Presenter: Paarth Raj D.O., Brett Schupack MS-IV Touro COM-NY
Topic: Low dose ketamine is comparable to opioids for acute pain management in the emergency department.
Unintentional opioid overdoses have surpassed MVAs as the leading cause of injury death in the U.S. Emergency physicians should look for alternatives in treating acute pain in the ED. Low dose ketamine (LDK) (0.3 mg/kg) provides similar maximum pain reduction to morphine (0.1 mg/kg) in a wide variety of acute pain conditions as measured by numeric rating scale. Additionally, ketamine has shown to be safe in a recent 500 patient study where it was used for a broad range of complaints of diverse comorbidities. There were no serious adverse outcomes.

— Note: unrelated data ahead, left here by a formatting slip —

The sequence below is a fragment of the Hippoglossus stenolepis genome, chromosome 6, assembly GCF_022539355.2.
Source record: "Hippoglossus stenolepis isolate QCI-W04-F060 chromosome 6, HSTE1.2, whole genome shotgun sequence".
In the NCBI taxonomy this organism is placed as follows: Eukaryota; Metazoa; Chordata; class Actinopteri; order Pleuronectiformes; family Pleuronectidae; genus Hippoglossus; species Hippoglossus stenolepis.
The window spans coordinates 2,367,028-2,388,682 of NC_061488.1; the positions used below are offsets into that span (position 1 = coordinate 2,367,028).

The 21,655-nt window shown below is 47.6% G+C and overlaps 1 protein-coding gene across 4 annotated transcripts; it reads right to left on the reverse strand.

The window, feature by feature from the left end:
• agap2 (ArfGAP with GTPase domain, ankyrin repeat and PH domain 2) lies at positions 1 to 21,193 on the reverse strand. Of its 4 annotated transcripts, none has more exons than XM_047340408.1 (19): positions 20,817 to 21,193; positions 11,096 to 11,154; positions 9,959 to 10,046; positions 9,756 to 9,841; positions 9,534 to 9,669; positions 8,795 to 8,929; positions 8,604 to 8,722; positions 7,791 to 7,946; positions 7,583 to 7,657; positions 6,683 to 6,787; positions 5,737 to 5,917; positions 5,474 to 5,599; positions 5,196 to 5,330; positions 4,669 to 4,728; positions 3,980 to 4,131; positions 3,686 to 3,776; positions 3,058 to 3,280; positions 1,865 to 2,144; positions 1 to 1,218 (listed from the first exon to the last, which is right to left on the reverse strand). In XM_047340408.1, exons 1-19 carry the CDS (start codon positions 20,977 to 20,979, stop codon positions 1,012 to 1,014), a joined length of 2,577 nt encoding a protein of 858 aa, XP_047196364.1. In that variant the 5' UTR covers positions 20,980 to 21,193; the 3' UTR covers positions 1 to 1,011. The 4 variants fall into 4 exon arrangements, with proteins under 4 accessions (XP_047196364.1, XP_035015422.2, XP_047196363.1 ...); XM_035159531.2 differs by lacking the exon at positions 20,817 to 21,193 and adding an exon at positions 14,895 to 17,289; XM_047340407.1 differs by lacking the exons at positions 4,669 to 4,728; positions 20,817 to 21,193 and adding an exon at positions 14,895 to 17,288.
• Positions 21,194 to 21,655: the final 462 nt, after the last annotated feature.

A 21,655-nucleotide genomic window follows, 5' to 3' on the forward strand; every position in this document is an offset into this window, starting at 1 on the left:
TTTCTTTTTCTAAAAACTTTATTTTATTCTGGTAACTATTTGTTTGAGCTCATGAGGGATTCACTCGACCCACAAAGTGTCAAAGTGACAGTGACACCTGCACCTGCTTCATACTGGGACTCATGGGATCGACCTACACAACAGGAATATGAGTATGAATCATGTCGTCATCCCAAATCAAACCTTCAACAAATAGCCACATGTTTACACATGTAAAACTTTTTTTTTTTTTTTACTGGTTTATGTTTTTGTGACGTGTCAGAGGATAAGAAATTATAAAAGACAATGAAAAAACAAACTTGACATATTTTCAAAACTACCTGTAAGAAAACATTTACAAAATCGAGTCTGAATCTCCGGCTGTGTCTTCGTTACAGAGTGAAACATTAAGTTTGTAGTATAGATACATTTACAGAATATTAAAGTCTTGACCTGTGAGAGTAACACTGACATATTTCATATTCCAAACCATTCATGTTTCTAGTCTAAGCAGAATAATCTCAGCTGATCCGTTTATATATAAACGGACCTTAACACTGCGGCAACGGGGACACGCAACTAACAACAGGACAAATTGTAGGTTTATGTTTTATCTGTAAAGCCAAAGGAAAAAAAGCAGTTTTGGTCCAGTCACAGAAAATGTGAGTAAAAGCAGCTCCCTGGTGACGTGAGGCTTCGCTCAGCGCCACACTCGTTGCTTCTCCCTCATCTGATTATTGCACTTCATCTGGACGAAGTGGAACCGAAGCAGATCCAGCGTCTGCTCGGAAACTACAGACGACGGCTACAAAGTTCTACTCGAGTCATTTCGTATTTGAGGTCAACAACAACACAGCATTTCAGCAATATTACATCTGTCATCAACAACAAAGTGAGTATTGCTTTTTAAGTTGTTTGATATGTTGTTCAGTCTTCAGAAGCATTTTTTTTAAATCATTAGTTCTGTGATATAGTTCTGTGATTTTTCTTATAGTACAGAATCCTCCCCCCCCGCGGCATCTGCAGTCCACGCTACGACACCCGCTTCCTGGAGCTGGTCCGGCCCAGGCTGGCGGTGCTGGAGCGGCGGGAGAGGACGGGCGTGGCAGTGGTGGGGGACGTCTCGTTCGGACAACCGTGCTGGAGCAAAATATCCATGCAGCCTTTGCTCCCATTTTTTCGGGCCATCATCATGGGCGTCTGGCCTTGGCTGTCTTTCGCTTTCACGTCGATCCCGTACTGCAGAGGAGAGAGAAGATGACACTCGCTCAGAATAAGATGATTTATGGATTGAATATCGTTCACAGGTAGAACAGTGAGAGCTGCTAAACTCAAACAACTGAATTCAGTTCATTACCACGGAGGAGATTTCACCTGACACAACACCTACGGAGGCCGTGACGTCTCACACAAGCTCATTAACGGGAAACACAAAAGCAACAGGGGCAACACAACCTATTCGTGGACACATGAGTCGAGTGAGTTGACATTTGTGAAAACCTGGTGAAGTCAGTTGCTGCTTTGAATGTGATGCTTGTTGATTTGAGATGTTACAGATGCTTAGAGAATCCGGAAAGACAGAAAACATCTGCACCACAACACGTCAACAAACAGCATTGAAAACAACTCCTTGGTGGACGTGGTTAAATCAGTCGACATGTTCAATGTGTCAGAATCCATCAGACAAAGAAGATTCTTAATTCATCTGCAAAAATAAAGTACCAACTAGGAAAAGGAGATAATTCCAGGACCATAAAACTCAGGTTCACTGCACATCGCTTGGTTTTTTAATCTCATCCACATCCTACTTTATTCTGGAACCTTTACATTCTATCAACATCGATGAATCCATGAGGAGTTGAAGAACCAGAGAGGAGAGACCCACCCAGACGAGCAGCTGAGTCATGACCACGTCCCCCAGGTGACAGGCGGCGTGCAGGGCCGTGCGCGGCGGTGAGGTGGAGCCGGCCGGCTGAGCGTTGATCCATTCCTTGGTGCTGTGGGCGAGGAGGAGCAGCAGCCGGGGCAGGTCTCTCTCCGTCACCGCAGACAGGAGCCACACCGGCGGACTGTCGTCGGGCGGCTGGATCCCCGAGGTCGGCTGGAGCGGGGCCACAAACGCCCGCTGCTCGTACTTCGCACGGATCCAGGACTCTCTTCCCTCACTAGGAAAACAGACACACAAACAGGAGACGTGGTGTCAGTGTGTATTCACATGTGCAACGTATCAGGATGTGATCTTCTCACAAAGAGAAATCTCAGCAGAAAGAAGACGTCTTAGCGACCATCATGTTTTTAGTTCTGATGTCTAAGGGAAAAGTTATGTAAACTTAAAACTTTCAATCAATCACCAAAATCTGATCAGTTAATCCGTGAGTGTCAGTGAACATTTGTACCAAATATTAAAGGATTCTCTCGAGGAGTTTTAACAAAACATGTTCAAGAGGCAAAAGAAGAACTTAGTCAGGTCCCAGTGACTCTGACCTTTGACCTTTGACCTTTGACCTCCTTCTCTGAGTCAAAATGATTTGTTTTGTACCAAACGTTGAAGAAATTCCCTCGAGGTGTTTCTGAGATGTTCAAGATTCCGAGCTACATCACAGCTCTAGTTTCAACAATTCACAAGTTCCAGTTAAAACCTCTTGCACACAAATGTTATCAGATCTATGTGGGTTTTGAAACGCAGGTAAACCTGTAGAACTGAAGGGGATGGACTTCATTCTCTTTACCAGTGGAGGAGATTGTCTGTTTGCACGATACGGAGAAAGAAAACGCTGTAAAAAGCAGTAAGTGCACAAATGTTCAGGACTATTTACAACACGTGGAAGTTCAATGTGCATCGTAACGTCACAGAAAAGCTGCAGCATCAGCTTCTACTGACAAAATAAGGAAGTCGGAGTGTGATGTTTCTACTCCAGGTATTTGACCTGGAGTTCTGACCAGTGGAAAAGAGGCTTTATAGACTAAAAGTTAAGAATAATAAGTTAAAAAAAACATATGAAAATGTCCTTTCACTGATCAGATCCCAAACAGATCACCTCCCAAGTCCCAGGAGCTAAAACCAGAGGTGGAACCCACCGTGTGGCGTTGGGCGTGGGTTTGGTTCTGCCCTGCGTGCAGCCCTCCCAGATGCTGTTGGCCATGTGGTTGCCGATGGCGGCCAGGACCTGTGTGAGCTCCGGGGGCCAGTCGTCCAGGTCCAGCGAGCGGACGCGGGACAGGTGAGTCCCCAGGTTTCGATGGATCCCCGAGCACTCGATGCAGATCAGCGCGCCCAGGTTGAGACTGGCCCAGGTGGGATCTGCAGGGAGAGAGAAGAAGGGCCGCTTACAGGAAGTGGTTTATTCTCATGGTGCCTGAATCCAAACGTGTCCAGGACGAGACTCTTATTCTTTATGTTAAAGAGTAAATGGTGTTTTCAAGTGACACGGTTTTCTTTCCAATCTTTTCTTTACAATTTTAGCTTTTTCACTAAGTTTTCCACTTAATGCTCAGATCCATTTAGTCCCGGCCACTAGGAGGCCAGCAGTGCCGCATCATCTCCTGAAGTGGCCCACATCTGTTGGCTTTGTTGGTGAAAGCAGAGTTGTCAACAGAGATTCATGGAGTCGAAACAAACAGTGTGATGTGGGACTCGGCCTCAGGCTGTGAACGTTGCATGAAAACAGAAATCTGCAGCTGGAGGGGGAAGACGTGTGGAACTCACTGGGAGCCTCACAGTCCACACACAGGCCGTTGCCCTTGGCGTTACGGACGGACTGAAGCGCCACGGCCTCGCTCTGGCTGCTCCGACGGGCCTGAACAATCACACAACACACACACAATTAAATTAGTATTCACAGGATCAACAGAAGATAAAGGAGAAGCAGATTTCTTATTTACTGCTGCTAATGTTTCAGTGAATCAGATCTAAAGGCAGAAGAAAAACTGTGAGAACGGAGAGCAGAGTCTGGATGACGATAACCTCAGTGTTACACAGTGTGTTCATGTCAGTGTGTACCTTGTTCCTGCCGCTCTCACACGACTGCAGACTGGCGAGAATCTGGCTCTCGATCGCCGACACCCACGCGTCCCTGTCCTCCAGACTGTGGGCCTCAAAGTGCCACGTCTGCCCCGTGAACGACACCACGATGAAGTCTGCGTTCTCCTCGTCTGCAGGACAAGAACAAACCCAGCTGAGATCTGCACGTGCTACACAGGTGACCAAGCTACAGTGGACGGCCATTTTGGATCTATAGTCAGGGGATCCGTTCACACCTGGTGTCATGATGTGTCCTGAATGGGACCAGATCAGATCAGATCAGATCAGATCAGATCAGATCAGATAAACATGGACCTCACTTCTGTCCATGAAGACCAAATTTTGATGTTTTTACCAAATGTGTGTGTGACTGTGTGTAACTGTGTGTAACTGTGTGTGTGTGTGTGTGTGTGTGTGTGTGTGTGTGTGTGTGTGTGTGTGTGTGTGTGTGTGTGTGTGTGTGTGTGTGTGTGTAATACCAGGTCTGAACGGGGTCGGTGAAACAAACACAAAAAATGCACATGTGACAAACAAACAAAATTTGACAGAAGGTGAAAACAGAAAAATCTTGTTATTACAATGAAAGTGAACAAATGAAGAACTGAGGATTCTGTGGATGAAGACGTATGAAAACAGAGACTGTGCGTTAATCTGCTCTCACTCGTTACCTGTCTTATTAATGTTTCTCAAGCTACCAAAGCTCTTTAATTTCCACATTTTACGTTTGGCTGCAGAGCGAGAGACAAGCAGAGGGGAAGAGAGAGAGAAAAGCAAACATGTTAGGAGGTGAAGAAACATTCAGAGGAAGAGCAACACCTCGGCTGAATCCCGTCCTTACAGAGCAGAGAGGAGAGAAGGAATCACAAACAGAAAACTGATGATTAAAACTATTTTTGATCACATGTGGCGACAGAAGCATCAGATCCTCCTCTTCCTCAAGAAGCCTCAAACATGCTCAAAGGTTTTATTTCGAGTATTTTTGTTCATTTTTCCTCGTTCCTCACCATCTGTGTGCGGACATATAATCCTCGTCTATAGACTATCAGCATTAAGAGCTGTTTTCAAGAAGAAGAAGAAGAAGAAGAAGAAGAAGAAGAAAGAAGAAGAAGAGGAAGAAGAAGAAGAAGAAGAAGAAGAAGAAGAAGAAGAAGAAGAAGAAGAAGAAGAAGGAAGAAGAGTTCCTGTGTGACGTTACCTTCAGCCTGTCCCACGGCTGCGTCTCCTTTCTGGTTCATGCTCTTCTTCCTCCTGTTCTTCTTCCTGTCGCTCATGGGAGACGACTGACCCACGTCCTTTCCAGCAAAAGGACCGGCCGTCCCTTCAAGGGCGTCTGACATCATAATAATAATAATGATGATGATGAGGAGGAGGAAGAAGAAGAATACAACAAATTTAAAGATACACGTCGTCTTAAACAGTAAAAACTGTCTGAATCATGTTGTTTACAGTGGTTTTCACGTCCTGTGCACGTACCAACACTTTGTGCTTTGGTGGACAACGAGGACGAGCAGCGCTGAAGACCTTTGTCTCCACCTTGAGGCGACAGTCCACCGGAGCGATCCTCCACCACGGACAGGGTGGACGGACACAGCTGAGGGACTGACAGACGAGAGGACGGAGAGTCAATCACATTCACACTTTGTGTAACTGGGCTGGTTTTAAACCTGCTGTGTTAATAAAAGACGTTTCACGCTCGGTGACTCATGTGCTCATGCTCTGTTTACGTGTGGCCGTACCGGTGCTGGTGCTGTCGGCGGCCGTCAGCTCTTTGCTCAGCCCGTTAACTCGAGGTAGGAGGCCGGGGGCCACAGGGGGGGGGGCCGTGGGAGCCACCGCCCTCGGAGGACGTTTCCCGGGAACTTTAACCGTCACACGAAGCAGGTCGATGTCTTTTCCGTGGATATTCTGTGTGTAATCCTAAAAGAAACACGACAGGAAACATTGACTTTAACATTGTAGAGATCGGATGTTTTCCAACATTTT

- The suggested dose of ketamine for analgesia is 0.1 – 0.3 mg/kg IV, however there is no well-established dose.
- More frequent repeat doses of ketamine may be required to sustain analgesia.
- Emergence reactions appear to be less common at analgesic doses, however they can be effectively treated with benzodiazepines
Miller, J. P., Schauer, S. G., Ganem, V. J., & Bebarta, V. S. (2015). Low-dose ketamine vs morphine for acute pain in the ED: A randomized controlled trial. The American Journal of Emergency Medicine, 33(3), 402-408. doi:http://dx.doi.org/10.1016/j.ajem.2014.12.058
Ahern TL, et al. The first 500: initial experience with widespread use of low-dose ketamine for acute pain management in the ED. Am J Emerg Med. 2015 Feb;33(2):197-201.